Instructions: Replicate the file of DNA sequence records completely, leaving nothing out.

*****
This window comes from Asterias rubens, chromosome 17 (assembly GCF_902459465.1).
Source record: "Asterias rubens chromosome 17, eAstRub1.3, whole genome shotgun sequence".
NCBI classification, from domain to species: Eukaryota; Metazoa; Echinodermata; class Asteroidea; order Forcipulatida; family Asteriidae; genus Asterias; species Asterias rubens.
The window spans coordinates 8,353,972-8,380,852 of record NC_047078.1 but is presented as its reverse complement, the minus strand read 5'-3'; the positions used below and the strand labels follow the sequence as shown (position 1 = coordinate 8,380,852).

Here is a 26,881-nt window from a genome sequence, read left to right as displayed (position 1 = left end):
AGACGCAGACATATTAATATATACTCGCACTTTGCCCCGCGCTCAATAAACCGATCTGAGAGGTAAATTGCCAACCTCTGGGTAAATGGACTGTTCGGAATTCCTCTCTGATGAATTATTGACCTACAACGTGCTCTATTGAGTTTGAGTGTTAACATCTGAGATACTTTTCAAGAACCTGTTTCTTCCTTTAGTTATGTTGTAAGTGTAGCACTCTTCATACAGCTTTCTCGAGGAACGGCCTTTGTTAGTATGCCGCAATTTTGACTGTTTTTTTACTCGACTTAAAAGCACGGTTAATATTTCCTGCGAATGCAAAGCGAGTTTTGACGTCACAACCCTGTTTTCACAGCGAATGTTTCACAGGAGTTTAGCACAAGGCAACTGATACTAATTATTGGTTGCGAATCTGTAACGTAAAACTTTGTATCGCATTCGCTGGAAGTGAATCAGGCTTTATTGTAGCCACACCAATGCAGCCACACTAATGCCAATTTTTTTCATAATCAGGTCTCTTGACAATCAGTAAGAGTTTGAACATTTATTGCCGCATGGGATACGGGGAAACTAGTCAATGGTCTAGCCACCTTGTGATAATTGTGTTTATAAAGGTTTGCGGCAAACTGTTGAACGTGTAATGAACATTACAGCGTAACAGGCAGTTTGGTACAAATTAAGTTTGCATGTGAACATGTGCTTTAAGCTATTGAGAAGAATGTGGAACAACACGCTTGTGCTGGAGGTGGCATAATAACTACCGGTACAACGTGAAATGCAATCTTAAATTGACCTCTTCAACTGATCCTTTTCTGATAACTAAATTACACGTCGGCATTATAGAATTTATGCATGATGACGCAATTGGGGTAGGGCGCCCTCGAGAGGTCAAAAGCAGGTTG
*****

This window comes from Asterias rubens, chromosome 17 (assembly GCF_902459465.1).
Source record: "Asterias rubens chromosome 17, eAstRub1.3, whole genome shotgun sequence".
NCBI classification, from domain to species: Eukaryota; Metazoa; Echinodermata; class Asteroidea; order Forcipulatida; family Asteriidae; genus Asterias; species Asterias rubens.
The window spans coordinates 8,353,972-8,380,852 of record NC_047078.1 but is presented as its reverse complement, the minus strand read 5'-3'; the positions used below and the strand labels follow the sequence as shown (position 1 = coordinate 8,380,852).

Here is a 26,881-nt window from a genome sequence, read left to right as displayed (position 1 = left end):
AGACGCAGACATATTAATATATACTCGCACTTTGCCCCGCGCTCAATAAACCGATCTGAGAGGTAAATTGCCAACCTCTGGGTAAATGGACTGTTCGGAATTCCTCTCTGATGAATTATTGACCTACAACGTGCTCTATTGAGTTTGAGTGTTAACATCTGAGATACTTTTCAAGAACCTGTTTCTTCCTTTAGTTATGTTGTAAGTGTAGCACTCTTCATACAGCTTTCTCGAGGAACGGCCTTTGTTAGTATGCCGCAATTTTGACTGTTTTTTTACTCGACTTAAAAGCACGGTTAATATTTCCTGCGAATGCAAAGCGAGTTTTGACGTCACAACCCTGTTTTCACAGCGAATGTTTCACAGGAGTTTAGCACAAGGCAACTGATACTAATTATTGGTTGCGAATCTGTAACGTAAAACTTTGTATCGCATTCGCTGGAAGTGAATCAGGCTTTATTGTAGCCACACCAATGCAGCCACACTAATGCCAATTTTTTTCATAATCAGGTCTCTTGACAATCAGTAAGAGTTTGAACATTTATTGCCGCATGGGATACGGGGAAACTAGTCAATGGTCTAGCCACCTTGTGATAATTGTGTTTATAAAGGTTTGCGGCAAACTGTTGAACGTGTAATGAACATTACAGCGTAACAGGCAGTTTGGTACAAATTAAGTTTGCATGTGAACATGTGCTTTAAGCTATTGAGAAGAATGTGGAACAACACGCTTGTGCTGGAGGTGGCATAATAACTACCGGTACAACGTGAAATGCAATCTTAAATTGACCTCTTCAACTGATCCTTTTCTGATAACTAAATTACACGTCGGCATTATAGAATTTATGCATGATGACGCAATTGGGGTAGGGCGCCCTCGAGAGGTCAAAAGCAGGTTG